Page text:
Posts Tagged ‘web performance’

Steve Souders’ tech talk on writing fast code

Saturday, April 4th, 2009

This guy is my hero on web performance technique, so I was real happy when this video was published recently in googletechtalks YouTube channel (check out the channel, it has many, many other interesting videos).

In this tech talk, he built up upon the previous tech talk (which I happened to watch live, but could not find it online) and talk about how you can take advantage of parallel Javascript downloads while maintaining any coupling you have between external scripts and inline scripts that you have. One of the techniques involve a modification of John Resig’s degrading script tags. He also mentioned problems with iframe preventing onload events to be fired earlier. Finally, he made clear how you could flush your data early to ensure that you utilize chunked transfer. The last bit was particularly interesting. It has been in my mind recently and I have experimented quite a bit with PHP to perform this. Soon I’m going to try to figure out whether a Python (non-Apache) web server can perform similarly (I believe so). I already wrote a testing web server (based on HttpServer class).

In PHP/Apache case, there were quite a few difficulties in making sure that chunked transfer is performed. One is to make sure that you have enough data (and specifically flush PHP output buffering otherwise). Another involves figuring out Apache’s limitation on sending a single chunk (you have to have enough data before Apache agree to push these data; worse still, if you activate gzipping, the data must exceed the minimum gzip window). Of course, the most interesting problems would be to figure out how to structure the page to ensure that you get the most out of chunked transfer. In another word, you would want to transfer as much dumb data (that can be generated real fast) as possible to utilize the time taken for the server to generate the difficult content as efficiently as possible (at that time, the browser can start downloading CSS, some images, and maybe some Javascript). Also note that the browser will start partial rendering of the page; however, the rest of the page will only be rendered when the rest of the data comes (which can be very long when you’re unlucky). So you need to make sure that the page renders fine with partial data.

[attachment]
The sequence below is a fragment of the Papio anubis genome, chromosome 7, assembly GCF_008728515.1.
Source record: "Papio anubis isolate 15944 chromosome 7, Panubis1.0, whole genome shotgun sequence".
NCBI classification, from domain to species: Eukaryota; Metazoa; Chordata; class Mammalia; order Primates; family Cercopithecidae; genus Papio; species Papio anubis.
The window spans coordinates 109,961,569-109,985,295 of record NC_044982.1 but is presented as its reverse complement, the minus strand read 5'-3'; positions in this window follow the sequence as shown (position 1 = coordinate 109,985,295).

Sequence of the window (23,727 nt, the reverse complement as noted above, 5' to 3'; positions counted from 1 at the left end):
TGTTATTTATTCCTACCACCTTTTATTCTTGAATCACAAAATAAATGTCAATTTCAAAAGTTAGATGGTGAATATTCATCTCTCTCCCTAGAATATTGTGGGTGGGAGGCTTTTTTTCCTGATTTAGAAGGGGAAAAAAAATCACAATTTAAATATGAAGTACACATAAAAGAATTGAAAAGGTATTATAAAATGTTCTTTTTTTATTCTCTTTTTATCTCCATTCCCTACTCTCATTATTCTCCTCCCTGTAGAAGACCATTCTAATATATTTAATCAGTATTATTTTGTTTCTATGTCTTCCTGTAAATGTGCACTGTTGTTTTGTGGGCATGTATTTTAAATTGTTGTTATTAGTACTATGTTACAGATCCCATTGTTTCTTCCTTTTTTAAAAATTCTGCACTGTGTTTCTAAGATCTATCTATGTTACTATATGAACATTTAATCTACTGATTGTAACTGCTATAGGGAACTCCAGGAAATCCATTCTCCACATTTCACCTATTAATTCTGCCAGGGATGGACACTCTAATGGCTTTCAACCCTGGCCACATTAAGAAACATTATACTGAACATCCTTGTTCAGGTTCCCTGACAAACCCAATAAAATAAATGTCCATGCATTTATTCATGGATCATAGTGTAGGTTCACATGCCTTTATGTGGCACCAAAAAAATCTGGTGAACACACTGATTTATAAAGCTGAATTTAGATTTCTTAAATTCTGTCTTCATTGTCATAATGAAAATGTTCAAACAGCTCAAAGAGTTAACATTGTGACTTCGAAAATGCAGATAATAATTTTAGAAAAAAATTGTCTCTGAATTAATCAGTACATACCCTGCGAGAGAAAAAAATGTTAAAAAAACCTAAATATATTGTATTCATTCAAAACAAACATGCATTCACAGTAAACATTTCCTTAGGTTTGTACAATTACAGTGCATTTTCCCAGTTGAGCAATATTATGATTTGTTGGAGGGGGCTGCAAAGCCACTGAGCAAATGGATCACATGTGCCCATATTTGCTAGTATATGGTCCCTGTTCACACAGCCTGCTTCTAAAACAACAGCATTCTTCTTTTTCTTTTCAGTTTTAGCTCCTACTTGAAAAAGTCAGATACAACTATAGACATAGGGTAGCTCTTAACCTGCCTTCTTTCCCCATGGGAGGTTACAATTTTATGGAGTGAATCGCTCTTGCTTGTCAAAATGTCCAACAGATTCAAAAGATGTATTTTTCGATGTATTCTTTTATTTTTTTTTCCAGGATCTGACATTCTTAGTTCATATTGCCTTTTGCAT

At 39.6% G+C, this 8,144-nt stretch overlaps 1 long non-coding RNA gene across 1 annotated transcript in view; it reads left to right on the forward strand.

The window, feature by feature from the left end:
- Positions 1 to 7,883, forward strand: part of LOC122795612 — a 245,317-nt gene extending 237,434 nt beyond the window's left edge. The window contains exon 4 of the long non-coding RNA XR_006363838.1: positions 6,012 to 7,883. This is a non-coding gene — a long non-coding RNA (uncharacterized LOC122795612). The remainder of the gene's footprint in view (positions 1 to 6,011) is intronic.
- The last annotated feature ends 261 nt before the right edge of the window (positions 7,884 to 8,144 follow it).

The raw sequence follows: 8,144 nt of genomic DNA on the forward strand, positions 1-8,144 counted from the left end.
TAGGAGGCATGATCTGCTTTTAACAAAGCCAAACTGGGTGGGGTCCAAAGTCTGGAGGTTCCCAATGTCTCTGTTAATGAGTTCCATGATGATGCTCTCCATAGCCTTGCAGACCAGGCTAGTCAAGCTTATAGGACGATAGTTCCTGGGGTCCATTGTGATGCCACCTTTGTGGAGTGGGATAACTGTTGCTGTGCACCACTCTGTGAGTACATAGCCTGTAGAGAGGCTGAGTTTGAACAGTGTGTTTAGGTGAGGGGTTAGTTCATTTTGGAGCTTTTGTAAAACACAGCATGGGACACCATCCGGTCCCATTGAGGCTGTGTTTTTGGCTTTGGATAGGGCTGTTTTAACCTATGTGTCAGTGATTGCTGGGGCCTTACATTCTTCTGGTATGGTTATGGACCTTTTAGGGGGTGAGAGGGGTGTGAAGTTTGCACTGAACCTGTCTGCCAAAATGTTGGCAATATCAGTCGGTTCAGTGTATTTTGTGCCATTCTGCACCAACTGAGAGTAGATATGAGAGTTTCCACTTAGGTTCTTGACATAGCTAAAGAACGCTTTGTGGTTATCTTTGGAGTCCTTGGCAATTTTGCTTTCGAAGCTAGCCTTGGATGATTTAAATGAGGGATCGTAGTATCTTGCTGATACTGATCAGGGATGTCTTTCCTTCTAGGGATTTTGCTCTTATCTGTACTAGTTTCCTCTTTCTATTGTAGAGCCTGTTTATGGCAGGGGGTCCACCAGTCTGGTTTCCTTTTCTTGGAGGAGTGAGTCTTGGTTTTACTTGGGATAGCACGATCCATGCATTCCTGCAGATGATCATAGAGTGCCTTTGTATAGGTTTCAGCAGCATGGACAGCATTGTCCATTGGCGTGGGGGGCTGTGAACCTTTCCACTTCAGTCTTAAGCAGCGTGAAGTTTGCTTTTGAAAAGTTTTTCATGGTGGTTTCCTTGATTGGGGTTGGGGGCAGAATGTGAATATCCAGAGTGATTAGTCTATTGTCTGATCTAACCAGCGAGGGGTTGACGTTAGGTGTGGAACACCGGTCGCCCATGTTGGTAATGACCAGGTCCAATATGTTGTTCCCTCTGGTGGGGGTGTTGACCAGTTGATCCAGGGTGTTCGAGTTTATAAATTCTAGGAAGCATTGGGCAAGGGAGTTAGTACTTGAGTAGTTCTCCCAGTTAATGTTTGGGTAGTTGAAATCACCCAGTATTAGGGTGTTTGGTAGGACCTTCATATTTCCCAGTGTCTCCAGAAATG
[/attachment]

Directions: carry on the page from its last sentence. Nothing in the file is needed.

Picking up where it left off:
Souders’ talk revealed several more considerations that escape my own experiments in this. One is that some proxy server will buffer chunked transfer; the effect of which is that the user will get the entire page in a single monolithic transfer. Also, some browsers (Chrome and Safari) will not start partial render unless there’s enough data (2KB for Chrome, and 1KB for Safari).